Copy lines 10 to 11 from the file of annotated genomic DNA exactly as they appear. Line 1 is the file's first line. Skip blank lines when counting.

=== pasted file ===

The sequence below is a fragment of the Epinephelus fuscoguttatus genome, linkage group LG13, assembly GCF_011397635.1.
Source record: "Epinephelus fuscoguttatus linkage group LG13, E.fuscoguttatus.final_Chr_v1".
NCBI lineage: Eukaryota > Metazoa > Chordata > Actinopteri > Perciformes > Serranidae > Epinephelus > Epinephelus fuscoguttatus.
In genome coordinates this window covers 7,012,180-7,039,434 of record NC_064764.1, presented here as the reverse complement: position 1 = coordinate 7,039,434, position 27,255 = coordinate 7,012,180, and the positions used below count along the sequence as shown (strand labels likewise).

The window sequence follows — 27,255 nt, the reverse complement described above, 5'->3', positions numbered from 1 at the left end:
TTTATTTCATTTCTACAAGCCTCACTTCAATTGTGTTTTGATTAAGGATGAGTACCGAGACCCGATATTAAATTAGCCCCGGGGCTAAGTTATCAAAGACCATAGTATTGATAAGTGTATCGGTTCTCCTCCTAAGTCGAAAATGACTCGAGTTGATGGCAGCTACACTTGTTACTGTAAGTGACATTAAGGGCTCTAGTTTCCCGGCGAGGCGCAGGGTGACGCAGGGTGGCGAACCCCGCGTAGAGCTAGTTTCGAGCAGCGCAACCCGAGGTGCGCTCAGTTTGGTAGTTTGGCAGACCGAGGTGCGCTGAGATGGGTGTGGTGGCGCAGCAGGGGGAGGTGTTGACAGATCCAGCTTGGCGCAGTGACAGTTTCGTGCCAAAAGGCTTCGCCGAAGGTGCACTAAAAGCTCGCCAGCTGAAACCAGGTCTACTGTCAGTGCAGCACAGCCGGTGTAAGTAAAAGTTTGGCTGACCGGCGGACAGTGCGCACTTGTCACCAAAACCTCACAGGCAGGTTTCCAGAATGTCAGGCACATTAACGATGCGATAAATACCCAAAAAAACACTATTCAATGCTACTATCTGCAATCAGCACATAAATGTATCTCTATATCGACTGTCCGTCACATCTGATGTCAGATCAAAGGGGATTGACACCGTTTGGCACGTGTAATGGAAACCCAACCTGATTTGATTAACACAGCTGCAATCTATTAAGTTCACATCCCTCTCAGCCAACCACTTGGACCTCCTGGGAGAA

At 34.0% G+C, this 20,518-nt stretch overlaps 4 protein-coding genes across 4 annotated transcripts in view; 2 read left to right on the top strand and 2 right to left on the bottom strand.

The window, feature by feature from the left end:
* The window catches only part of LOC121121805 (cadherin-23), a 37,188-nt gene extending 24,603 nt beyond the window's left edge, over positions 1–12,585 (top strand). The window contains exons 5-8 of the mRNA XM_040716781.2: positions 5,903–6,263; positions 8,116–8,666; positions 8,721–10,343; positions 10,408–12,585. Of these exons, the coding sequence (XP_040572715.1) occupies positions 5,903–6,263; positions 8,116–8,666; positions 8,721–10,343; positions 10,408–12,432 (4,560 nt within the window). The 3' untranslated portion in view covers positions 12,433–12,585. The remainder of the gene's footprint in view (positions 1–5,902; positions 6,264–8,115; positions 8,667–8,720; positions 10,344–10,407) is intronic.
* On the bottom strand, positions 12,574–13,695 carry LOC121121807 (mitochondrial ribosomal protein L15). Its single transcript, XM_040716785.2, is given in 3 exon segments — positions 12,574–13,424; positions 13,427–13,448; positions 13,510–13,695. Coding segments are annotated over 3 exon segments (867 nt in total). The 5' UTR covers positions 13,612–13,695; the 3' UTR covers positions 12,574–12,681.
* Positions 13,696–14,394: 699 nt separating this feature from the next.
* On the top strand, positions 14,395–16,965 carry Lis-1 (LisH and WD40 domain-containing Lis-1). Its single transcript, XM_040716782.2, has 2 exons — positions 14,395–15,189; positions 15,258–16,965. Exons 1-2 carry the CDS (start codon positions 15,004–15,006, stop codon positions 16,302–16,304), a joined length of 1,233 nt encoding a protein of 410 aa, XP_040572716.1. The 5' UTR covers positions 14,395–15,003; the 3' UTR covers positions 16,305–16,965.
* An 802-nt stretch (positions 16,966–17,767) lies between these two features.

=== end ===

* On the bottom strand, positions 12,574–13,695 carry LOC121121807 (mitochondrial ribosomal protein L15). Its single transcript, XM_040716785.2, is given in 3 exon segments — positions 12,574–13,424; positions 13,427–13,448; positions 13,510–13,695. Coding segments are annotated over 3 exon segments (867 nt in total). The 5' UTR covers positions 13,612–13,695; the 3' UTR covers positions 12,574–12,681.
* Positions 13,696–14,394: 699 nt separating this feature from the next.